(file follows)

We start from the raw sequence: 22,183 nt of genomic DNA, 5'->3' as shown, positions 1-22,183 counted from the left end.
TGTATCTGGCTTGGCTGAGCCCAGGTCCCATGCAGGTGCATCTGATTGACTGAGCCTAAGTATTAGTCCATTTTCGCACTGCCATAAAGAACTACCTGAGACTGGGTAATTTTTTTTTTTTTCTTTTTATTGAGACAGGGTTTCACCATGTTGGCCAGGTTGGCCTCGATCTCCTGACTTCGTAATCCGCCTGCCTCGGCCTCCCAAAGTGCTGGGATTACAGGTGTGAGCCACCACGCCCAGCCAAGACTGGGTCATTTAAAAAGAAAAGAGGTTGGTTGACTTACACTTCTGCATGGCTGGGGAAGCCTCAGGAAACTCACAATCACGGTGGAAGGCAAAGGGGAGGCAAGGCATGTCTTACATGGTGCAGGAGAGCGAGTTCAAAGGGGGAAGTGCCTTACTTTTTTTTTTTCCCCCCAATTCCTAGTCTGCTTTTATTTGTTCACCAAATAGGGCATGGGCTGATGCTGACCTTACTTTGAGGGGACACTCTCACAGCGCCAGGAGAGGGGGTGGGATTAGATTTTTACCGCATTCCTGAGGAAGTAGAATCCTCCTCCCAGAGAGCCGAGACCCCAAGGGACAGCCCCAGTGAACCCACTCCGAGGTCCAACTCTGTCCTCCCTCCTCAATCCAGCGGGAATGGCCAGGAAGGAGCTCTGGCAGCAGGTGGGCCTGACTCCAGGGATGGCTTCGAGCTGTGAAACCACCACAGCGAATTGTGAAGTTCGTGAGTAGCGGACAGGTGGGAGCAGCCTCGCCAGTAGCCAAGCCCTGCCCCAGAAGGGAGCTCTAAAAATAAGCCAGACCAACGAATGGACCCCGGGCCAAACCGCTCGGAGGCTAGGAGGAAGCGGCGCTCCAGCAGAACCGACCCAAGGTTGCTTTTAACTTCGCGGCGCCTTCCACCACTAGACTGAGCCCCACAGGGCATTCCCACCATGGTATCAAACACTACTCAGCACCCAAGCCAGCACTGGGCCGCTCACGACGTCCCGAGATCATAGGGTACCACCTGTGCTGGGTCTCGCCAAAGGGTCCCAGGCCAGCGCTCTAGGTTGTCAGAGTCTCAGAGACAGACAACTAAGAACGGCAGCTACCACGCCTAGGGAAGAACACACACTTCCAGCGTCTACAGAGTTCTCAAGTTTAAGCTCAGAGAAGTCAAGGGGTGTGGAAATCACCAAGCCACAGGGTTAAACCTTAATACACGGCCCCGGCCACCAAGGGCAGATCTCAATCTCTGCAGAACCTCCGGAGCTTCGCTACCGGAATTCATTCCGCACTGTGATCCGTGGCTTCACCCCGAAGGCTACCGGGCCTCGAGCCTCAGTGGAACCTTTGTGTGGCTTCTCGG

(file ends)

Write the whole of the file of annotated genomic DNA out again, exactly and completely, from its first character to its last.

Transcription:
We start from the raw sequence: 22,183 nt of genomic DNA, 5'->3' as shown, positions 1-22,183 counted from the left end.
TGTATCTGGCTTGGCTGAGCCCAGGTCCCATGCAGGTGCATCTGATTGACTGAGCCTAAGTATTAGTCCATTTTCGCACTGCCATAAAGAACTACCTGAGACTGGGTAATTTTTTTTTTTTTCTTTTTATTGAGACAGGGTTTCACCATGTTGGCCAGGTTGGCCTCGATCTCCTGACTTCGTAATCCGCCTGCCTCGGCCTCCCAAAGTGCTGGGATTACAGGTGTGAGCCACCACGCCCAGCCAAGACTGGGTCATTTAAAAAGAAAAGAGGTTGGTTGACTTACACTTCTGCATGGCTGGGGAAGCCTCAGGAAACTCACAATCACGGTGGAAGGCAAAGGGGAGGCAAGGCATGTCTTACATGGTGCAGGAGAGCGAGTTCAAAGGGGGAAGTGCCTTACTTTTTTTTTTTCCCCCCAATTCCTAGTCTGCTTTTATTTGTTCACCAAATAGGGCATGGGCTGATGCTGACCTTACTTTGAGGGGACACTCTCACAGCGCCAGGAGAGGGGGTGGGATTAGATTTTTACCGCATTCCTGAGGAAGTAGAATCCTCCTCCCAGAGAGCCGAGACCCCAAGGGACAGCCCCAGTGAACCCACTCCGAGGTCCAACTCTGTCCTCCCTCCTCAATCCAGCGGGAATGGCCAGGAAGGAGCTCTGGCAGCAGGTGGGCCTGACTCCAGGGATGGCTTCGAGCTGTGAAACCACCACAGCGAATTGTGAAGTTCGTGAGTAGCGGACAGGTGGGAGCAGCCTCGCCAGTAGCCAAGCCCTGCCCCAGAAGGGAGCTCTAAAAATAAGCCAGACCAACGAATGGACCCCGGGCCAAACCGCTCGGAGGCTAGGAGGAAGCGGCGCTCCAGCAGAACCGACCCAAGGTTGCTTTTAACTTCGCGGCGCCTTCCACCACTAGACTGAGCCCCACAGGGCATTCCCACCATGGTATCAAACACTACTCAGCACCCAAGCCAGCACTGGGCCGCTCACGACGTCCCGAGATCATAGGGTACCACCTGTGCTGGGTCTCGCCAAAGGGTCCCAGGCCAGCGCTCTAGGTTGTCAGAGTCTCAGAGACAGACAACTAAGAACGGCAGCTACCACGCCTAGGGAAGAACACACACTTCCAGCGTCTACAGAGTTCTCAAGTTTAAGCTCAGAGAAGTCAAGGGGTGTGGAAATCACCAAGCCACAGGGTTAAACCTTAATACACGGCCCCGGCCACCAAGGGCAGATCTCAATCTCTGCAGAACCTCCGGAGCTTCGCTACCGGAATTCATTCCGCACTGTGATCCGTGGCTTCACCCCGAAGGCTACCGGGCCTCGAGCCTCAGTGGAACCTTTGTGTGGCTTCTCGG